ONE-YEAR ANNIVERSARY SPECIAL REPORT
GNS correspondent John Yaukey and photo chief Jeff Franko traveled to Iraq in March. Browse their word and photo journals.
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January 26, 2005
January 25, 2005
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Lawmakers want answers from Bush on Iraq
By John Yaukey and Jon Frandsen | GNS
WASHINGTON - Lawmakers returning from their spring recess had plenty of questions, strongly worded advice and, in some cases, outrage for the Bush administration and its handling of Iraq.
A chorus of Republican and Democratic senators holding hearings on Iraq wanted to know how the administration plans to stabilize the volatile nation, to which it will transfer sovereignty June 30 as Bush has promised. And they want to know why the administration has provided scant information about its Iraq strategy.
The administration still has not solidified plans for selecting an Iraqi government to receive authority. Nevertheless, Bush remains adamant about meeting the handoff date. Meanwhile, more than 100 U.S. troops have died in Iraq so far in April, the bloodiest month since the war began March 19, 2003.
``The administration must present a detailed plan to prove to Americans, Iraqis, and our allies that we have a strategy and that we are committed to making it work,'' said Sen. Richard Lugar, R-Ind., chairman of the Senate Foreign Relations Committee.
Lugar's committee began three days of hearings Tuesday on the explosive events in Iraq and the still-vague plans for a power handoff, but the administration declined to send a top-ranking official to any of the sessions, angering some committee members.
``I think it's an outrage that the administration has not provided every witness we have asked for, said Sen. Joseph Biden, D- Del., the leading Democrat on the committee. ``It's the president's responsibility to do two things: level with the American people and tell us the plan.''
However, the administration did send top defense officials to hearings on Iraq held by the Senate Armed Services Committee.
This week's hearings were the first opportunity lawmakers have had to formally question the administration about the bloody fighting that broke out in April.
Deputy Defense Secretary Paul Wolfowitz acknowledged that there were considerable difficulties in Iraq, but he also complained that considerable gains in the country were being ignored.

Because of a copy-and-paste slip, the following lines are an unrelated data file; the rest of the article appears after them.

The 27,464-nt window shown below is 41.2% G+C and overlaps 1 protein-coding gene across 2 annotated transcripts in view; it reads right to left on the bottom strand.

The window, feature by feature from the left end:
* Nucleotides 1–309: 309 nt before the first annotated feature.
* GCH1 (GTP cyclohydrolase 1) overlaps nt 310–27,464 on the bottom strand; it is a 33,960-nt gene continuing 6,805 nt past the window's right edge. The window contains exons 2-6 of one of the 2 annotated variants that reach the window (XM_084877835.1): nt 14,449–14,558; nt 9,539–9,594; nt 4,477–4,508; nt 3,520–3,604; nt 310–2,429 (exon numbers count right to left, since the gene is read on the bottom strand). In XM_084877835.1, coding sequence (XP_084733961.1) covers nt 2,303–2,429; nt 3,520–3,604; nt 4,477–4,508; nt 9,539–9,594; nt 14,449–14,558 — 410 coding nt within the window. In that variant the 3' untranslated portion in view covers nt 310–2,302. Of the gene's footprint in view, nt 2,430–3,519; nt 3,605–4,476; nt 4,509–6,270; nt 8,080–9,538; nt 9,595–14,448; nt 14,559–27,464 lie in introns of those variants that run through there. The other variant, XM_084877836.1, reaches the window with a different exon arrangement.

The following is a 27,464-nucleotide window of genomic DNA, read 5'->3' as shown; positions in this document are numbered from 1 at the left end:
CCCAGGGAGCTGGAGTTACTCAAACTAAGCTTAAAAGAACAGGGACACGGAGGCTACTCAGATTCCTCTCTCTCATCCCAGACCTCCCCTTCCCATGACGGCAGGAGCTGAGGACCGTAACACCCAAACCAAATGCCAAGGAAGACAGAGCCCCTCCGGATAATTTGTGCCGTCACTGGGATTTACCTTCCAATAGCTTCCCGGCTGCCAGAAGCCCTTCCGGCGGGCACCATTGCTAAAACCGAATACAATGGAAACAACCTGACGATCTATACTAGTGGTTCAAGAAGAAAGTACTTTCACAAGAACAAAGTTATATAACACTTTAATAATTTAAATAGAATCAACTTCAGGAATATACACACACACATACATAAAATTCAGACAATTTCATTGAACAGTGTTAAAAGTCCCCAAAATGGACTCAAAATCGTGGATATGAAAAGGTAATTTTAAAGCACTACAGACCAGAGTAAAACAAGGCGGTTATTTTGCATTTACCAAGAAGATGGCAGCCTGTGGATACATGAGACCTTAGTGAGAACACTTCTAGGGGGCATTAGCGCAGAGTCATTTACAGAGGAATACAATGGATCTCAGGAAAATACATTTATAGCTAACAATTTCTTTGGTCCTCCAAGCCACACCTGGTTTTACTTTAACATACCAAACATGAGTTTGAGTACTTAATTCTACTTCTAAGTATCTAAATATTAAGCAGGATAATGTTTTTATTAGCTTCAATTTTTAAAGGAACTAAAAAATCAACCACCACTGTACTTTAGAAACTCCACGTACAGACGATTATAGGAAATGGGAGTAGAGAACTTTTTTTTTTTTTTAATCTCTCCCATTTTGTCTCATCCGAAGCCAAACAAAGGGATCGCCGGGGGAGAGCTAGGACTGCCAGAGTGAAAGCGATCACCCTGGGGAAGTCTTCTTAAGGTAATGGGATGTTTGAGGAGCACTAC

``Perhaps most importantly, in the year since Iraq has been liberated, no new mass graves have been filled with the bodies of innocent Iraqi men, women and children capriciously murdered by a brutal regime," he said.
Bush has repeatedly pledged to stay the course in Iraq and to provide more troops if necessary.
Some lawmakers have called for substantial increases in U.S. troops.
Defense Secretary Donald Rumsfeld has ordered 20,000 troops who had been scheduled to return home to remain in Iraq for several more months, keeping the numbers of U.S. forces at 135,000.
Rumsfeld said Tuesday he has not received any requests from field commanders in Iraq to raise the troop level any higher, but ``we have prepared for that - you bet.''
According to a USA TODAY-CNN Gallup Poll, one in three Americans now support a troop increase, up from one in five April 8.
On the political side, the administration is now awaiting a recommendation from Lakhdar Brahimi, the United Nations' special envoy to Iraq, who is expected to propose a strategy for the transfer of authority soon.
Brahimi is expected to suggest replacing the U.S.-appointed Iraqi Governing Council with a government chosen by the United Nations in consultation with Bush administration officials.
Senior administration officials have cautiously praised the idea.
But lawmakers have questions about it.
``What if the Iraqis don't like this new government?'' Lugar said. ``What does the United States do?''